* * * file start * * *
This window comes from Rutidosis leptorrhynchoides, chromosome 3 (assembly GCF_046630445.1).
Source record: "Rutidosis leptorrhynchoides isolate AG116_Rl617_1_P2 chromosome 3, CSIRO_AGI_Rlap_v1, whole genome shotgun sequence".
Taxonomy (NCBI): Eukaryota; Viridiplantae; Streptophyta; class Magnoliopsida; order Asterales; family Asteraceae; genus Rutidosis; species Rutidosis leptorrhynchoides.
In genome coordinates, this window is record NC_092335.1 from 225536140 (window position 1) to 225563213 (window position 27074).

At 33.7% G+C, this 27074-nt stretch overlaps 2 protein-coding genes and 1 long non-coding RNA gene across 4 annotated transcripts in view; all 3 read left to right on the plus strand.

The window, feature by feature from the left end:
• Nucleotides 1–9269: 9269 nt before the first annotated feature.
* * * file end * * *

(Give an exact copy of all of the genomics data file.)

This window comes from Rutidosis leptorrhynchoides, chromosome 3 (assembly GCF_046630445.1).
Source record: "Rutidosis leptorrhynchoides isolate AG116_Rl617_1_P2 chromosome 3, CSIRO_AGI_Rlap_v1, whole genome shotgun sequence".
Taxonomy (NCBI): Eukaryota; Viridiplantae; Streptophyta; class Magnoliopsida; order Asterales; family Asteraceae; genus Rutidosis; species Rutidosis leptorrhynchoides.
In genome coordinates, this window is record NC_092335.1 from 225536140 (window position 1) to 225563213 (window position 27074).

At 33.7% G+C, this 27074-nt stretch overlaps 2 protein-coding genes and 1 long non-coding RNA gene across 4 annotated transcripts in view; all 3 read left to right on the plus strand.

The window, feature by feature from the left end:
• Nucleotides 1–9269: 9269 nt before the first annotated feature.